Wednesday, June 15, 2016

4 keys to Great Dialogue

Obviously, I cannot teach people to write great dialogue in a single plot, but, like my other posts, can give you a few things to think about as you write your latest scene today.

Many authors love writing dialogue. In fact, I am betting this is one of the biggest reasons that so many authors love writing in first person. Essentially this is straight-up dialogue with your main character talking to the reader. However, although many love writing dialogue, there are far too many stories where I see the dialogue adding absolutely nothing to the story. What authors have to remember is that dialogue is not simply characters talking. It is an integral part of the entire story.

When it comes to dialogue, we have to remember 5 basic facts:
  1. What we hear has to be believable
  2. The dialogue needs to add to character development
  3. It should advance the plot
  4. It should add a layer of backstory and depth
  5. It should assist with heightening the conflict and tension
Let's look at each.

BELIEVABLITY - This is a big one with me, as many of you should already know. The words we hear from the characters have to not only be authentic, but also fit with who the character really is. To accomplish this, an author really has to take the time to know who the character is as a person. We are talking a full understanding of their goals, motivations and conflicts. The authenticity comes from really writing about characters you understand.

I will say, this is one of the reasons why I have passed on so many YA and New Adult projects. Unless you are someone who is of that age, or someone who works and lives with someone who is that age, you simply don't get it. The jargon, word choice, and phrasing is something you simply cannot make up.

CHARACTER DEVELOPMENT - What the characters say (or don't say and only reveal in their introspection) should tell us a lot about the characters. This cannot simply be reserved for narration or dialogue tags, and certainly, adjectives and adverbs will not fix the problem. What do the characters say when they are in stressed situations? How do they react when they are happy? In simple terms, when the characters talk, we should learn something about them each and every time. They should not just be asking for a cup of coffee at the local Starbucks.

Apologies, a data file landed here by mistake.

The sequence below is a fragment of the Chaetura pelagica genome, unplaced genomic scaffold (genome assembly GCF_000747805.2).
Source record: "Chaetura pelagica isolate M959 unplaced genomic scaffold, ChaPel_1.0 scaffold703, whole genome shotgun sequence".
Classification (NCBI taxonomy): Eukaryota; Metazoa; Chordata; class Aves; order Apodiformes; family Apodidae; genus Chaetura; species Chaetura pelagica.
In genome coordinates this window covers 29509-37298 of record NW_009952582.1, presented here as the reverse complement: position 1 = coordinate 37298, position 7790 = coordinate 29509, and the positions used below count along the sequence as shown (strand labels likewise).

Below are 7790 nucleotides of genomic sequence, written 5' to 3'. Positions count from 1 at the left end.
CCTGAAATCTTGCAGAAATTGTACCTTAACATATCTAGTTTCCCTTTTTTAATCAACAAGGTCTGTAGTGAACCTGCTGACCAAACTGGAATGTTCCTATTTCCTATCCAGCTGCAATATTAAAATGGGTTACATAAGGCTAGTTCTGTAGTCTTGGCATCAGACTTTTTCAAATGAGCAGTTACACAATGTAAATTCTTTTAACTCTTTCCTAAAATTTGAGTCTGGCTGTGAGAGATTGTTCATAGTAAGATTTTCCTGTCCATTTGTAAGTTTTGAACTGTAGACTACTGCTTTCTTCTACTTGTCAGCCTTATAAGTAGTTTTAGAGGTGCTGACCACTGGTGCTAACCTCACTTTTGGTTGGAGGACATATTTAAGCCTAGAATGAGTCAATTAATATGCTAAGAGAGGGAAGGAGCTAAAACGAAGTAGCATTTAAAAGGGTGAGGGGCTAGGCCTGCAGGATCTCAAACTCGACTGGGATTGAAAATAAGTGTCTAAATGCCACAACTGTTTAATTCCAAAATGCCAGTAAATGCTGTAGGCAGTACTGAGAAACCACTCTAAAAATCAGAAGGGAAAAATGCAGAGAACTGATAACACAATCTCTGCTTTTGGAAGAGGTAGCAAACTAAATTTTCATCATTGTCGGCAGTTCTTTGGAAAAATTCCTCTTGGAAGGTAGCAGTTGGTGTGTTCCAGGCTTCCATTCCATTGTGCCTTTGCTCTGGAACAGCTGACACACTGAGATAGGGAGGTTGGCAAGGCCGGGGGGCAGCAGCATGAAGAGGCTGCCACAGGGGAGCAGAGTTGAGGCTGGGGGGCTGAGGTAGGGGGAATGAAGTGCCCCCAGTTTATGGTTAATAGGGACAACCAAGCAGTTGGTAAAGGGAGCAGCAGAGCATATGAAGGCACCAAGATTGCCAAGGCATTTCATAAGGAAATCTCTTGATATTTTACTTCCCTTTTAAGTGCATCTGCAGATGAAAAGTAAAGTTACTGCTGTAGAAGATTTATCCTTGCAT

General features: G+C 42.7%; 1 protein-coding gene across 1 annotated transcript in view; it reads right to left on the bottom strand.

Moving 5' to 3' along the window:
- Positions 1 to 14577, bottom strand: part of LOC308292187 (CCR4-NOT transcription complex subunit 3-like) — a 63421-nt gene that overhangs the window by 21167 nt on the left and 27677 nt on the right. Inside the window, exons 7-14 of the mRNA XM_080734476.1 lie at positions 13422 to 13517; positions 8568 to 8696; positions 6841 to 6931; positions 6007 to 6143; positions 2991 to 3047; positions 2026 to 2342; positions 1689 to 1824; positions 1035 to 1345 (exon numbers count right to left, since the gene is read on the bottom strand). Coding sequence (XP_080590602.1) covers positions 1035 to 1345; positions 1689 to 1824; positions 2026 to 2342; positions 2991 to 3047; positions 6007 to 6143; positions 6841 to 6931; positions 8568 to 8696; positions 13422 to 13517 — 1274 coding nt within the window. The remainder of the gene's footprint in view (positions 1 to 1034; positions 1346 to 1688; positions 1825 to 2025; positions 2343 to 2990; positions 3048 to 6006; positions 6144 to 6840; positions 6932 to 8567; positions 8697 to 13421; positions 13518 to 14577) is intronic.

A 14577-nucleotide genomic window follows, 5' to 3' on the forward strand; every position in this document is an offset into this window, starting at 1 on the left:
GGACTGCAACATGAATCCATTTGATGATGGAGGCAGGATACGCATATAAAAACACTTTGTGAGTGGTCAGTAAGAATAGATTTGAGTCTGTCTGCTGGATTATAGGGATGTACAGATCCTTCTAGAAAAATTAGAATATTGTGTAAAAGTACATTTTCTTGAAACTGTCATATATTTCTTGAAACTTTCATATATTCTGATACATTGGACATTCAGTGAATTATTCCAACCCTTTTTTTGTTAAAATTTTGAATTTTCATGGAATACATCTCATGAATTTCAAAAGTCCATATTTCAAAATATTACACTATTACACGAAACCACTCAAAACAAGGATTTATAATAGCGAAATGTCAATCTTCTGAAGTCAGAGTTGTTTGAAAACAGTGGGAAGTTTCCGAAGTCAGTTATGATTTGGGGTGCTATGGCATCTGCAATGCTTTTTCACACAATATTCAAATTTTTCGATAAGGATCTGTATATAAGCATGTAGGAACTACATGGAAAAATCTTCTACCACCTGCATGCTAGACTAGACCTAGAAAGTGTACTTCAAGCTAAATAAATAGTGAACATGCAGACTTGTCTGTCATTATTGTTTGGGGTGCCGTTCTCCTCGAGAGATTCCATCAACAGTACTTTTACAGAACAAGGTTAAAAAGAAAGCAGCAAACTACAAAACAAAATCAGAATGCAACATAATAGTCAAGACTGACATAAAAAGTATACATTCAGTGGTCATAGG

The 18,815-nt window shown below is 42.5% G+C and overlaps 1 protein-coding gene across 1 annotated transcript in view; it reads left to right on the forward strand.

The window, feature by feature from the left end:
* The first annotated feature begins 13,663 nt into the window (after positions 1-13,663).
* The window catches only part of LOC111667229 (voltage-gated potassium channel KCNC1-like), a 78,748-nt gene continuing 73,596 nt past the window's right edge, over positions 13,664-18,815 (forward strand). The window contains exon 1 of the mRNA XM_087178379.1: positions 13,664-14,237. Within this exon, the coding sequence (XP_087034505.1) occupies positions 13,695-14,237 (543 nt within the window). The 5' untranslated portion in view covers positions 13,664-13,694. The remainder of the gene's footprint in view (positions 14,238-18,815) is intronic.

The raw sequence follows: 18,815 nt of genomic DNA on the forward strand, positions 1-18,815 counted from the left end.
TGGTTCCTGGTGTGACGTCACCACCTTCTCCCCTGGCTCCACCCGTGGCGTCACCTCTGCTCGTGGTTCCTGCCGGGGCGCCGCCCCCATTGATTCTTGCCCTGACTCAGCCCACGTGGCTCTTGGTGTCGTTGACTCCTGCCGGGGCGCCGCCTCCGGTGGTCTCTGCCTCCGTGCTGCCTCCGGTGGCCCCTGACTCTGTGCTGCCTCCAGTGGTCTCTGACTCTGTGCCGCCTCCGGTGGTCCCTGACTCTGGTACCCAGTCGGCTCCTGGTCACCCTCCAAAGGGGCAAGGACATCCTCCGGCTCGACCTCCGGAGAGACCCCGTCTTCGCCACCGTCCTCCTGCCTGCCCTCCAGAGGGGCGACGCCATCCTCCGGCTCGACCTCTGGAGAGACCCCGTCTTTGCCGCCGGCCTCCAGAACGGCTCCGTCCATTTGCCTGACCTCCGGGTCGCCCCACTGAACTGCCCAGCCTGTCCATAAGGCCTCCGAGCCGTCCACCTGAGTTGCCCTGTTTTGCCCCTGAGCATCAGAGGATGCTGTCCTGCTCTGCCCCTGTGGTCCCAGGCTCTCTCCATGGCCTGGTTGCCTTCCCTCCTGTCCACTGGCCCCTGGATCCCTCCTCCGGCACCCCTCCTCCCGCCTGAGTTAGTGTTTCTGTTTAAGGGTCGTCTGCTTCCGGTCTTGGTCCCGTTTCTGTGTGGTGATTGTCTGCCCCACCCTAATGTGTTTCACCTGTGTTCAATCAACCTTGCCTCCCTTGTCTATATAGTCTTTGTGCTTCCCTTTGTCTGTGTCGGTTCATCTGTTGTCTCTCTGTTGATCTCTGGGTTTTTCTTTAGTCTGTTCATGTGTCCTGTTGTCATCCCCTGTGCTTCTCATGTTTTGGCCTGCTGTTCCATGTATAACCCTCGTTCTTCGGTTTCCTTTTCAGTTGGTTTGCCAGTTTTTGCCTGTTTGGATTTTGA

PLOT ADVANCEMENT - This is really a wasted area for so many authors. They tend to reserve the plot advancement to only the narration. Instead, let the dialogue of the characters advance the story. Move us toward a goal. Keep the story moving. When they say something, it should be setting up the next scene or an impending conflict that they don't see yet. Again, don't move the story along only with the narration, and then, when you get to the scene you want, have everything come to a screeching halt so your characters can sit around and talk.

DEPTH - This is connected in many ways with the character development and the plot advancement. When we start to see characters saying one thing publicly, and then turning around and saying something different in their introspection, we can see some depth of development. When the characters are given a chance to talk for more than a single sentence, we learn a lot more about their surroundings and their world. We just have to give them a chance to talk.

CONFLICT - Again, don't rely on the narration here. If you really want to build the conflict between two characters, put them in a room together and let them start talking to each other. I promise, you will get the fireworks you were looking for. Too often, I see authors only build the conflict when the characters are away from each other. This is such a shame because that tension could have been so much stronger if we heard how they really felt about each other.

The point of all of this is pretty basic. Make the dialogue work for you in the story. This is not, as I pointed out in the beginning, just the time when the characters talk.

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